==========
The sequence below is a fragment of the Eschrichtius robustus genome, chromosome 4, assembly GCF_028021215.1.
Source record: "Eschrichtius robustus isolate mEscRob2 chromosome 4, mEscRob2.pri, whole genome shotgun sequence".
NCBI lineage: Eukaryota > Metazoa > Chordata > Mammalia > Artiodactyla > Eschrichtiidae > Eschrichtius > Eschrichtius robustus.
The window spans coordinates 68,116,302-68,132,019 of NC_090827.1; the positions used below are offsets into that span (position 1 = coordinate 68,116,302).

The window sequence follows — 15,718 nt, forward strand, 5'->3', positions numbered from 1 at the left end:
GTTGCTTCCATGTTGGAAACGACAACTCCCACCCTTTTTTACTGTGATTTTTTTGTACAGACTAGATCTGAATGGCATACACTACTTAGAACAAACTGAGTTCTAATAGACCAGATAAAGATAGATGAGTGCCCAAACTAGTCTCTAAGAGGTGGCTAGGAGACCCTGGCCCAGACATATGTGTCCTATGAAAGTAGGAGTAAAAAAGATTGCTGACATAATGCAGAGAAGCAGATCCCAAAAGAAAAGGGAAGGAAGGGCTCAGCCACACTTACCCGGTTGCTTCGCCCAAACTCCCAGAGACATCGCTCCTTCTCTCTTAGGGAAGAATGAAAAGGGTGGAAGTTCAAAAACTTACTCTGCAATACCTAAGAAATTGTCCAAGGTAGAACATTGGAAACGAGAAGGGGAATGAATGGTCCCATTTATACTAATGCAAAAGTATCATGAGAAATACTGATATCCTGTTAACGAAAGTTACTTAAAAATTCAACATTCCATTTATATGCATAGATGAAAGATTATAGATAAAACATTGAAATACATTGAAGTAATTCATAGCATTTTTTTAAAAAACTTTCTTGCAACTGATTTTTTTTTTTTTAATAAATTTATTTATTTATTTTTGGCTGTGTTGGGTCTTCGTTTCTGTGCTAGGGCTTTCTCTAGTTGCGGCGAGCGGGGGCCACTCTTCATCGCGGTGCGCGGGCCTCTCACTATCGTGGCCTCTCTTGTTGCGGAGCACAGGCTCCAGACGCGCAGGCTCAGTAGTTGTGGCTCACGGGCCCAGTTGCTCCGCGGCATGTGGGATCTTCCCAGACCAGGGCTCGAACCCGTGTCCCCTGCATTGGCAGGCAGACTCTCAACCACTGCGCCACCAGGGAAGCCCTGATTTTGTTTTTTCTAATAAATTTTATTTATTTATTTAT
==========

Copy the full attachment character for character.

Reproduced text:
The sequence below is a fragment of the Eschrichtius robustus genome, chromosome 4, assembly GCF_028021215.1.
Source record: "Eschrichtius robustus isolate mEscRob2 chromosome 4, mEscRob2.pri, whole genome shotgun sequence".
NCBI lineage: Eukaryota > Metazoa > Chordata > Mammalia > Artiodactyla > Eschrichtiidae > Eschrichtius > Eschrichtius robustus.
The window spans coordinates 68,116,302-68,132,019 of NC_090827.1; the positions used below are offsets into that span (position 1 = coordinate 68,116,302).

The window sequence follows — 15,718 nt, forward strand, 5'->3', positions numbered from 1 at the left end:
GTTGCTTCCATGTTGGAAACGACAACTCCCACCCTTTTTTACTGTGATTTTTTTGTACAGACTAGATCTGAATGGCATACACTACTTAGAACAAACTGAGTTCTAATAGACCAGATAAAGATAGATGAGTGCCCAAACTAGTCTCTAAGAGGTGGCTAGGAGACCCTGGCCCAGACATATGTGTCCTATGAAAGTAGGAGTAAAAAAGATTGCTGACATAATGCAGAGAAGCAGATCCCAAAAGAAAAGGGAAGGAAGGGCTCAGCCACACTTACCCGGTTGCTTCGCCCAAACTCCCAGAGACATCGCTCCTTCTCTCTTAGGGAAGAATGAAAAGGGTGGAAGTTCAAAAACTTACTCTGCAATACCTAAGAAATTGTCCAAGGTAGAACATTGGAAACGAGAAGGGGAATGAATGGTCCCATTTATACTAATGCAAAAGTATCATGAGAAATACTGATATCCTGTTAACGAAAGTTACTTAAAAATTCAACATTCCATTTATATGCATAGATGAAAGATTATAGATAAAACATTGAAATACATTGAAGTAATTCATAGCATTTTTTTAAAAAACTTTCTTGCAACTGATTTTTTTTTTTTTAATAAATTTATTTATTTATTTTTGGCTGTGTTGGGTCTTCGTTTCTGTGCTAGGGCTTTCTCTAGTTGCGGCGAGCGGGGGCCACTCTTCATCGCGGTGCGCGGGCCTCTCACTATCGTGGCCTCTCTTGTTGCGGAGCACAGGCTCCAGACGCGCAGGCTCAGTAGTTGTGGCTCACGGGCCCAGTTGCTCCGCGGCATGTGGGATCTTCCCAGACCAGGGCTCGAACCCGTGTCCCCTGCATTGGCAGGCAGACTCTCAACCACTGCGCCACCAGGGAAGCCCTGATTTTGTTTTTTCTAATAAATTTTATTTATTTATTTAT